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I planned a recent 18.5-km out-and-back flight up a valley to a geographical feature (Twin Bridges) that I had wanted to see for a long time.
I started off with a full tank (4.5 liters). I know that I can cruise for up to 2 hours (at 6,900 rpm) on one tank. To give myself a safety margin, I assume a maximum powered flight time of 1.5 hours.
Google Earth showed that Twin Bridges was about 19 km from the airfield (Kaikohe Airfield, built by the Americans in the 1940s). The wind was forecast to be flowing up the valley, so I expected a tailwind out and a headwind back. My rule of safety is to be able to fly at a ground speed of more than 20 km/h into a headwind.
I figure that if I have to grind along at 20 km/h to get back, and I have 1.5 hours of fuel, I had better not let myself get more than 20 km downwind from my base airfield if I want to get back. To accurately read my distance, I always program my point of origin coordinates into my vario. At any time, I can tell how far I have to fly. I can also avoid over-reaching myself.
Here's the video.

I had a ground speed of around 62 km/k going out, and around 28-30 km/h coming back. Twin Bridges was exactly 18.5 km from the airfield, so I knew I could fly back.
If any of you have similar tricks and approaches to managing your cross-country flights, feel free to share them.

I'm flying a powered trike (when I'm flying with power) and I have a range of about four hours at cruise. If I'm going on a long trip, I'll try to plan it to take advantage of the varying winds at different altitudes. Around here in Oregon, for example, we have north winds which increase during the day in summer, and a strong westerly flow off the ocean in the afternoon as the inland thermal low draws marine air across the coastal mountains.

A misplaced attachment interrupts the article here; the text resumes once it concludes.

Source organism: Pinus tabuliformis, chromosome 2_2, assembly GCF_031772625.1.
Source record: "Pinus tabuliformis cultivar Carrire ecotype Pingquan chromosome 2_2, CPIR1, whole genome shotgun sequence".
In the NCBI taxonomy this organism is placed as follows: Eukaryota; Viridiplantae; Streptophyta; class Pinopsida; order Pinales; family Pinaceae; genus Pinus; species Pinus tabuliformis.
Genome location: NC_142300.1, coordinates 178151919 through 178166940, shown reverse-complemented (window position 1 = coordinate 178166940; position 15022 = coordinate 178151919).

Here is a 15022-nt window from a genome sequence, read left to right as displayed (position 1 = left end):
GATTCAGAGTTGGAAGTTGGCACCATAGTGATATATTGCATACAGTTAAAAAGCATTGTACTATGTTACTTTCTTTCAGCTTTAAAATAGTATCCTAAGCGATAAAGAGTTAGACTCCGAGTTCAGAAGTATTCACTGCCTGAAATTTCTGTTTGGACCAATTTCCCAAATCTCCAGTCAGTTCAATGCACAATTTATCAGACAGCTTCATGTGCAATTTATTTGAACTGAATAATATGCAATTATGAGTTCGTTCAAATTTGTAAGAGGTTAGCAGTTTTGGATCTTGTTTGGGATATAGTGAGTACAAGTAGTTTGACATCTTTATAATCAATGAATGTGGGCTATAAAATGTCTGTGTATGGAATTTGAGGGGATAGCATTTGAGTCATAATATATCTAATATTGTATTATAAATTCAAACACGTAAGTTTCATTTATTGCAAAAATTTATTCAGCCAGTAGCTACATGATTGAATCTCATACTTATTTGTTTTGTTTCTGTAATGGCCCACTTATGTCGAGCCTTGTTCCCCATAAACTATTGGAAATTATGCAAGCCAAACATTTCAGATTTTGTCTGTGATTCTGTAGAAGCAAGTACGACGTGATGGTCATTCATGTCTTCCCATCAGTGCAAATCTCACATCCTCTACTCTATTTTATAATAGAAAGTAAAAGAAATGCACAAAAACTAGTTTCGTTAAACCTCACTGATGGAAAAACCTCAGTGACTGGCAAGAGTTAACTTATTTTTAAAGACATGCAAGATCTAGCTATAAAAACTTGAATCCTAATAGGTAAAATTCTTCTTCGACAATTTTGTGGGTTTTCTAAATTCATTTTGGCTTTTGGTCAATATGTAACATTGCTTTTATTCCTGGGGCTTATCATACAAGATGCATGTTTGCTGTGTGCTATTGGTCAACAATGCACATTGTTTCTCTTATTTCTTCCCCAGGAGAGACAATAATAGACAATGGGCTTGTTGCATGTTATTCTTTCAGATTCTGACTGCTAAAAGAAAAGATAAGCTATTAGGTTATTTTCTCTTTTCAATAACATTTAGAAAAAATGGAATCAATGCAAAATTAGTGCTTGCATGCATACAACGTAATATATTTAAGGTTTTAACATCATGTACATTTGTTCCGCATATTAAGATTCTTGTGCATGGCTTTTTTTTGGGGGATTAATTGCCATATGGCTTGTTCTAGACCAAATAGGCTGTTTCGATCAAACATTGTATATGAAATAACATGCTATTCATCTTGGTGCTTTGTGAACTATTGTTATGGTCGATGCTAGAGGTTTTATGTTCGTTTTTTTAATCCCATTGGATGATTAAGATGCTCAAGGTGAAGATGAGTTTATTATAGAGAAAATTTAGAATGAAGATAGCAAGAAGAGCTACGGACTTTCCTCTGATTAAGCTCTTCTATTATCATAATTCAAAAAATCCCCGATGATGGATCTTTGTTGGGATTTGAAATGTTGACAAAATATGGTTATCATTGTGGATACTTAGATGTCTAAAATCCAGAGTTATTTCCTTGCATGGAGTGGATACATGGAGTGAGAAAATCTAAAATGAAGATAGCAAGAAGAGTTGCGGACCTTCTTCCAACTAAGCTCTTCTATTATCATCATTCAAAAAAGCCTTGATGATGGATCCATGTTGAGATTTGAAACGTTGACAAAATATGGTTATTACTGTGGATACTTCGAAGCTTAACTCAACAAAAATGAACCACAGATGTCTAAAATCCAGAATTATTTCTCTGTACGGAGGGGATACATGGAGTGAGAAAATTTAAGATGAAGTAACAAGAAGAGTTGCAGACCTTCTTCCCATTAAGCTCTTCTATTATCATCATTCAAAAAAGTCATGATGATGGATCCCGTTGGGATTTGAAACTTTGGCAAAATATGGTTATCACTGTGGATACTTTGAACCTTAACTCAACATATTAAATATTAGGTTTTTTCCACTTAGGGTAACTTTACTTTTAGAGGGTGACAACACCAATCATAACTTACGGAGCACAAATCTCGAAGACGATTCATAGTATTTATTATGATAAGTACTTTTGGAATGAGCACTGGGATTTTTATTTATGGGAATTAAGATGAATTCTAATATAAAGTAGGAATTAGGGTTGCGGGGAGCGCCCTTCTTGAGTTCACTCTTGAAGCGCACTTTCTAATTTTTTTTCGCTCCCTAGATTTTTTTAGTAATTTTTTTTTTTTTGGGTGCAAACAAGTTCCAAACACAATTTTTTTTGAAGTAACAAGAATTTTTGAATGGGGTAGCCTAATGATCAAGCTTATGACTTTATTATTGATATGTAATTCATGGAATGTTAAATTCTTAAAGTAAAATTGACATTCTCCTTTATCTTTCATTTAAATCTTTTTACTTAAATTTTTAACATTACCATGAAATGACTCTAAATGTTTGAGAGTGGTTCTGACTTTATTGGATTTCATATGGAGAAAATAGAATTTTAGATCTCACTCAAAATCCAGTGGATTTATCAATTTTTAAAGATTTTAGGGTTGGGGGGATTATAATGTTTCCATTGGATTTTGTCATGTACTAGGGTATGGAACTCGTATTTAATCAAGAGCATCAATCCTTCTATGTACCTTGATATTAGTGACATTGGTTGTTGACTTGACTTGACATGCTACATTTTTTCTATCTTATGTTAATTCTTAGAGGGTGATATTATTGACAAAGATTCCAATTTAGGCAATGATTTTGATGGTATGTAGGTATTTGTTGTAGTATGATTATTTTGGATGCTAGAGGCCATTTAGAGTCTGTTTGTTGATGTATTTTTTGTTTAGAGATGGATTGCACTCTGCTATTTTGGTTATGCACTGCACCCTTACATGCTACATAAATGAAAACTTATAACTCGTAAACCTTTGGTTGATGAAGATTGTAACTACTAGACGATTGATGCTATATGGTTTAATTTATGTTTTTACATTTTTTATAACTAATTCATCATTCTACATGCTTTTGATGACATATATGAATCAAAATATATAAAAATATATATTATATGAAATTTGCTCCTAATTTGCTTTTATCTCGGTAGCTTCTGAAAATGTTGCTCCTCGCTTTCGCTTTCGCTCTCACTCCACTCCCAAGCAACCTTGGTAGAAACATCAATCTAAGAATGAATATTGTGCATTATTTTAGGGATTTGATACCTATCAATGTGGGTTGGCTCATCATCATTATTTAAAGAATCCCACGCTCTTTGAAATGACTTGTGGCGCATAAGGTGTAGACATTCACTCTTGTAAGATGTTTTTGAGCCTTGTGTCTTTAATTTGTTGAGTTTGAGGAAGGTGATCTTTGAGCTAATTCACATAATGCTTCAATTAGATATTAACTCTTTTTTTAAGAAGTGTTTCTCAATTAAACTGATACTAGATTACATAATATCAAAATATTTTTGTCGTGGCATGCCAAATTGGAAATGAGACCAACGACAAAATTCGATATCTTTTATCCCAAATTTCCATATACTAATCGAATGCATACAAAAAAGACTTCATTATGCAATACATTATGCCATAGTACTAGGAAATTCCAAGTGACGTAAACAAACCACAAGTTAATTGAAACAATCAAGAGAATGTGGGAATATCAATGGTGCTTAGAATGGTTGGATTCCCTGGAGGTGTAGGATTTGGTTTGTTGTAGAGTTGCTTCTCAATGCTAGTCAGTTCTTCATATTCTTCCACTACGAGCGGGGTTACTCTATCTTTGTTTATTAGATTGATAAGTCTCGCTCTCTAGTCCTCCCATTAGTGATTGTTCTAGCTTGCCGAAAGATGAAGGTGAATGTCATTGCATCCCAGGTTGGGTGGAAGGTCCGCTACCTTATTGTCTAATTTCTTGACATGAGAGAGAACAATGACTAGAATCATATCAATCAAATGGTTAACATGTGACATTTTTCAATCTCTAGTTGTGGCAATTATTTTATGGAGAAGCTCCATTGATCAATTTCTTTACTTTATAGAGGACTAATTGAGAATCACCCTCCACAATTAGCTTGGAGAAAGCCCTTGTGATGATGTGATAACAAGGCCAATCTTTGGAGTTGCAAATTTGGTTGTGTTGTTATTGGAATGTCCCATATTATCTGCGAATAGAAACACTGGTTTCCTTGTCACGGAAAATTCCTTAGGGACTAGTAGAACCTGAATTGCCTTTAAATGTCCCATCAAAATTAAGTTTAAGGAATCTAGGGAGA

So if I'm flying to the beach, it's important to get an early start and be over there by noon-ish, before the wind picks up too much on the surface. Last time I made the trip, it was later in the day and landing was....exciting....to say the least. A real rodeo ride for the last hundred feet, and fairly exciting on departure as well. Smooth above, howling from the north near the surface. Later in the day that westerly flow kicks in, so you want to be ready to make the return trip to the east with the benefit of the tailwind, rather than trying to fly into the teeth of it.

In general when I'm flying around sightseeing, I'll make my initial course upwind to be sure that I'll have plenty of fuel for the return trip. Since I'm flying solo and I have a second seat, I might also strap a spare can of gas on, pre-mixed with oil and ready to go, just in case I get below half a tank along the way. I can stop, refill, and maybe even refill the spare can. I also carry pre-measured oil, ready to match 5 gallons of fuel.

The longest trip I've made so far is about 200 miles, which is plenty long enough in a 40mph airplane. That was a long day, with a fill-up midway and some fairly stiff headwind for part of it, and I think it took around six hours.

http://www.airport-data.com/aircraft/ph ... 0963L.html
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